“If I am not thin enough, no one will like me,” “I am always lonely,” “I can’t tell my parents because they will worry, and I can’t tell my friends because they will think I am crazy.” These are statements I often hear from teen girls I counsel.
They feel like they need to be perfect in their grades, physical appearance, personality, sports and every other area of their lives. They feel like they need to take care of others’ problems instead of focusing on their own, and they work very hard at developing a “mask” so their true feelings will not be revealed. For many teens, these are signs of depression.
Some more well-known signs of depression include a drop in grades, pulling away from friends or activities they enjoyed in the past and suicidal thoughts.
Some kids are very driven. It’s their nature, and they can’t help but to succeed in many areas of their lives. If your teen has these qualities, he or she may be doing just fine. But, it’s still a good idea to ask how he or she is managing Advanced Placement classes, athletics and other pressures in his or her life.
Other kids define their value through good grades and other external successes. This can be a sign of low self-esteem. Their happiness is fragile because it often relies on a single performance.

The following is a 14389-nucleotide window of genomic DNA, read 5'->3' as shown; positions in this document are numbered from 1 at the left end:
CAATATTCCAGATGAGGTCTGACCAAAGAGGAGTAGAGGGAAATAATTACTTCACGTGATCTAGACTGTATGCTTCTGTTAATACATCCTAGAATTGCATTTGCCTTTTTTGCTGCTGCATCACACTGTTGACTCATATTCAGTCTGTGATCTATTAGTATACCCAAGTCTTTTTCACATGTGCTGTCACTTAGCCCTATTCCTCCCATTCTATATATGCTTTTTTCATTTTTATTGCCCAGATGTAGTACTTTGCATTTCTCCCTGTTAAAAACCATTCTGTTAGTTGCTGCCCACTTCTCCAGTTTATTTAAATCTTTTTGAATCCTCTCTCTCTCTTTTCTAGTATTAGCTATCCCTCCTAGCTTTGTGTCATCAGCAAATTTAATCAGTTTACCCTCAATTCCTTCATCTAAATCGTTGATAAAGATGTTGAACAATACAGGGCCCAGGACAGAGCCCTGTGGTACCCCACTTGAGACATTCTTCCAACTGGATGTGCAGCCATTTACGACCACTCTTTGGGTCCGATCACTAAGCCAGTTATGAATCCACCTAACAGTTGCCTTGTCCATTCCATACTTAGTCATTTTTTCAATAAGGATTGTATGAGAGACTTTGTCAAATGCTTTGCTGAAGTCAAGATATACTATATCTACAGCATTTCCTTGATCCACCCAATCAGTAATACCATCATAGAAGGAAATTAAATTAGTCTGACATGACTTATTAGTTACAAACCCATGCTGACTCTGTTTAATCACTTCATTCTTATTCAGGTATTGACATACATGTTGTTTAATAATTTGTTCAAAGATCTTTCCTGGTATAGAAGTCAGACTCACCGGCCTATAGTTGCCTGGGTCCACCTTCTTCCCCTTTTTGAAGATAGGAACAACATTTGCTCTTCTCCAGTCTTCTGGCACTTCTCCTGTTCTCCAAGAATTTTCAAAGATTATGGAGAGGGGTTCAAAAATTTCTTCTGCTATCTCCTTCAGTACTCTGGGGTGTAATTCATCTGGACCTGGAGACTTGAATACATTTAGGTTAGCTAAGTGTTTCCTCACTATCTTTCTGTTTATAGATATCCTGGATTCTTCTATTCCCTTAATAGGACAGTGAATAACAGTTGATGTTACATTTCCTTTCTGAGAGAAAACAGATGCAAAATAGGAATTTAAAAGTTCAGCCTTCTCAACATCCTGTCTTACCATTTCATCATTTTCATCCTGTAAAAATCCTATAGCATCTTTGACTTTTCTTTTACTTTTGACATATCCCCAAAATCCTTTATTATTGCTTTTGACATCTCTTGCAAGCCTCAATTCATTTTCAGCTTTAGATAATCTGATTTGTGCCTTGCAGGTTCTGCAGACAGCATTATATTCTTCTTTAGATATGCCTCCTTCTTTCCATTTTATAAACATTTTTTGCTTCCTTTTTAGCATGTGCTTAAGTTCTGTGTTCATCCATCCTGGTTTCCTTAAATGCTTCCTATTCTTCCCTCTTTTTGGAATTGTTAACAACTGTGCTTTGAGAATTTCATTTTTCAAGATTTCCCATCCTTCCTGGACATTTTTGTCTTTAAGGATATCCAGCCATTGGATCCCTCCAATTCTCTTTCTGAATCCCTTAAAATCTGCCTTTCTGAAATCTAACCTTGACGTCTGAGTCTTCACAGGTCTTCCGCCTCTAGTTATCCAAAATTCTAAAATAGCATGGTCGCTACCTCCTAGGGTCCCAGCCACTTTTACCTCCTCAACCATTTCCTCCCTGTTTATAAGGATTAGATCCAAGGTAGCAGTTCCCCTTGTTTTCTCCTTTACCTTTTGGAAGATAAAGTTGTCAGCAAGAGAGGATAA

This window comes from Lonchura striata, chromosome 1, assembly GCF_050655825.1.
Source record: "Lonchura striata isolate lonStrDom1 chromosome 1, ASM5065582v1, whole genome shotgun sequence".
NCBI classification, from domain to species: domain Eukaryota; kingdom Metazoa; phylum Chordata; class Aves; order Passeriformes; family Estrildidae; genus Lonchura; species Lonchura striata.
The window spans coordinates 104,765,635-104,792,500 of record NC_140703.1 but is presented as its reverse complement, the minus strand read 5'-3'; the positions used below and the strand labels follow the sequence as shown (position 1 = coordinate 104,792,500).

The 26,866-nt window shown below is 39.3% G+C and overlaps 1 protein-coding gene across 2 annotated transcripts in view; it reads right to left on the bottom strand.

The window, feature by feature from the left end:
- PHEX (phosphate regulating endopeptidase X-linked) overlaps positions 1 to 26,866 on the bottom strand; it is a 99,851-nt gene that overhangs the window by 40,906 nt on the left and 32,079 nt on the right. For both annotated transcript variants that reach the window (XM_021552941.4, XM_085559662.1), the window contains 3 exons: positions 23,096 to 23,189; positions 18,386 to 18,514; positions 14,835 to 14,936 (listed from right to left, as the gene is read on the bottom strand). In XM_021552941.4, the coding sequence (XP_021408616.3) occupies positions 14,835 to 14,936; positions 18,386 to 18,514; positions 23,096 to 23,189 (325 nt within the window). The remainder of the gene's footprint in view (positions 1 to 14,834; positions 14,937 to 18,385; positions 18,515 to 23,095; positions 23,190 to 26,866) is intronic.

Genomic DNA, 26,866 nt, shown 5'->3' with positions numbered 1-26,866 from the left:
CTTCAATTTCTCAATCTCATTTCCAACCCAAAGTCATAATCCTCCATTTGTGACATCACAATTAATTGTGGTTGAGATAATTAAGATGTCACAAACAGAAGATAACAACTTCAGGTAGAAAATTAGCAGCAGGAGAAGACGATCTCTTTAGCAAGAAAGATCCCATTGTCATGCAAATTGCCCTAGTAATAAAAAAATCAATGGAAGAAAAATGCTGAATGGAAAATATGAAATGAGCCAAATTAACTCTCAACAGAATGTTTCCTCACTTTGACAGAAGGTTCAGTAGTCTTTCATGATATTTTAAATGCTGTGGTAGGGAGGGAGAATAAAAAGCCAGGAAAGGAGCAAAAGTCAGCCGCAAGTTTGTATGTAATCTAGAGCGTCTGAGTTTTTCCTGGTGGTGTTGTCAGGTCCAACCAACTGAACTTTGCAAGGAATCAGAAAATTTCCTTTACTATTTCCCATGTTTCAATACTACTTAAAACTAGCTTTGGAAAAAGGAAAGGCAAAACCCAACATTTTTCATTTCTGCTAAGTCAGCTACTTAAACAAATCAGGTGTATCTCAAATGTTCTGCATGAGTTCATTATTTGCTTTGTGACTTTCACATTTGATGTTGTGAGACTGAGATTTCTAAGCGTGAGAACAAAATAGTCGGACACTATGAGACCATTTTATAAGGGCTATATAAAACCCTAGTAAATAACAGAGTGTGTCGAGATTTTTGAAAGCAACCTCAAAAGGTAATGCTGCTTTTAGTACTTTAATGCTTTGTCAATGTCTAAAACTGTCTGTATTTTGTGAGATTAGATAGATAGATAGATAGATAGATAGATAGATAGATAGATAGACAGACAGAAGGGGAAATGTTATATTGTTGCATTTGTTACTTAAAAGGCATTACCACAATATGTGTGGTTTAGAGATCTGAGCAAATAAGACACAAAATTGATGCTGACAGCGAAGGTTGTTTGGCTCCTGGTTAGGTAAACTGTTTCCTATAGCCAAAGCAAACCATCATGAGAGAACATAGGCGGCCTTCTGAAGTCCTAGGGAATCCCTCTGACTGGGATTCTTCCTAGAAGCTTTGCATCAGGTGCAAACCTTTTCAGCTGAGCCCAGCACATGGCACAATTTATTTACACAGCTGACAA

Working with teens to overcome depression
We need to work on understanding teens. Instead of relying on diagnostic criteria or how other adults define depression, we should listen to what teens are saying and watch their behavior. I have worked with many teens who overcame depression. It’s important to let teens be themselves, to step in as a parent and get professional help, when needed and to make it clear their well-being and happiness is the top priority.
- Katie Jensen, MSE, LPC, therapist, Catalpa Health
Catalpa Health, located in Appleton, Wis., was formed to address the mental health needs of kids in the Fox Valley. It is a partnership of Affinity Health System, Children’s Hospital of Wisconsin and ThedaCare. Katie specializes in anxiety, depression, self-esteem issues, interpersonal issues, family issues, parent/child conflict, behavioral issues and struggles with self-identity.